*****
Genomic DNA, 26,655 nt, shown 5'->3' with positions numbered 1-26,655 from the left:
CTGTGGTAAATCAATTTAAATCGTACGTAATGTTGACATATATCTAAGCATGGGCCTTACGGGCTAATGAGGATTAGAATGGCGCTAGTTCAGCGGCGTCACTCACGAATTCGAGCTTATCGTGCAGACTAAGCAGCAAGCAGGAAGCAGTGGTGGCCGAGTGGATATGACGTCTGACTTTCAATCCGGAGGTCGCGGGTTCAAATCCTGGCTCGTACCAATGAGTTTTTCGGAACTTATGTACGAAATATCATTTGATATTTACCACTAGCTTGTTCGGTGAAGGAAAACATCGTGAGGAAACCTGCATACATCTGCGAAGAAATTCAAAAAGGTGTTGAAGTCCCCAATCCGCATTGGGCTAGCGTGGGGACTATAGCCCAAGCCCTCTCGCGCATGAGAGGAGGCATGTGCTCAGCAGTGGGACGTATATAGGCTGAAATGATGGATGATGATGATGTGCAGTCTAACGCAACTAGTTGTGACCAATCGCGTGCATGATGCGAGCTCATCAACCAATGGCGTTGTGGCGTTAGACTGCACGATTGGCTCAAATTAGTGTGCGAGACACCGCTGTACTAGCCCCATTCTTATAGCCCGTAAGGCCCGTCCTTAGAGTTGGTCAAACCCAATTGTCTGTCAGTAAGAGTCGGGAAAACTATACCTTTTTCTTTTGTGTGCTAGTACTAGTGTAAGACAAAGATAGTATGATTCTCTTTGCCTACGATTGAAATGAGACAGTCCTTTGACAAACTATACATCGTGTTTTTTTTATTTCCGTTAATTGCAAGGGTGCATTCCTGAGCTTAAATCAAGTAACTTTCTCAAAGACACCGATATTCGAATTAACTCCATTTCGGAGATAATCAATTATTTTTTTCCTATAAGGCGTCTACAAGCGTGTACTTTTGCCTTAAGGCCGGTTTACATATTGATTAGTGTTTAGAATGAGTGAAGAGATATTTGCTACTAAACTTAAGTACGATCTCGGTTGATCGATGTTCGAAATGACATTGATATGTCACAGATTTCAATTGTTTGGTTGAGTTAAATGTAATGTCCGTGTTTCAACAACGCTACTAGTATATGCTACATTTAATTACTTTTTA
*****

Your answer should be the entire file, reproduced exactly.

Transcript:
Genomic DNA, 26,655 nt, shown 5'->3' with positions numbered 1-26,655 from the left:
CTGTGGTAAATCAATTTAAATCGTACGTAATGTTGACATATATCTAAGCATGGGCCTTACGGGCTAATGAGGATTAGAATGGCGCTAGTTCAGCGGCGTCACTCACGAATTCGAGCTTATCGTGCAGACTAAGCAGCAAGCAGGAAGCAGTGGTGGCCGAGTGGATATGACGTCTGACTTTCAATCCGGAGGTCGCGGGTTCAAATCCTGGCTCGTACCAATGAGTTTTTCGGAACTTATGTACGAAATATCATTTGATATTTACCACTAGCTTGTTCGGTGAAGGAAAACATCGTGAGGAAACCTGCATACATCTGCGAAGAAATTCAAAAAGGTGTTGAAGTCCCCAATCCGCATTGGGCTAGCGTGGGGACTATAGCCCAAGCCCTCTCGCGCATGAGAGGAGGCATGTGCTCAGCAGTGGGACGTATATAGGCTGAAATGATGGATGATGATGATGTGCAGTCTAACGCAACTAGTTGTGACCAATCGCGTGCATGATGCGAGCTCATCAACCAATGGCGTTGTGGCGTTAGACTGCACGATTGGCTCAAATTAGTGTGCGAGACACCGCTGTACTAGCCCCATTCTTATAGCCCGTAAGGCCCGTCCTTAGAGTTGGTCAAACCCAATTGTCTGTCAGTAAGAGTCGGGAAAACTATACCTTTTTCTTTTGTGTGCTAGTACTAGTGTAAGACAAAGATAGTATGATTCTCTTTGCCTACGATTGAAATGAGACAGTCCTTTGACAAACTATACATCGTGTTTTTTTTATTTCCGTTAATTGCAAGGGTGCATTCCTGAGCTTAAATCAAGTAACTTTCTCAAAGACACCGATATTCGAATTAACTCCATTTCGGAGATAATCAATTATTTTTTTCCTATAAGGCGTCTACAAGCGTGTACTTTTGCCTTAAGGCCGGTTTACATATTGATTAGTGTTTAGAATGAGTGAAGAGATATTTGCTACTAAACTTAAGTACGATCTCGGTTGATCGATGTTCGAAATGACATTGATATGTCACAGATTTCAATTGTTTGGTTGAGTTAAATGTAATGTCCGTGTTTCAACAACGCTACTAGTATATGCTACATTTAATTACTTTTTA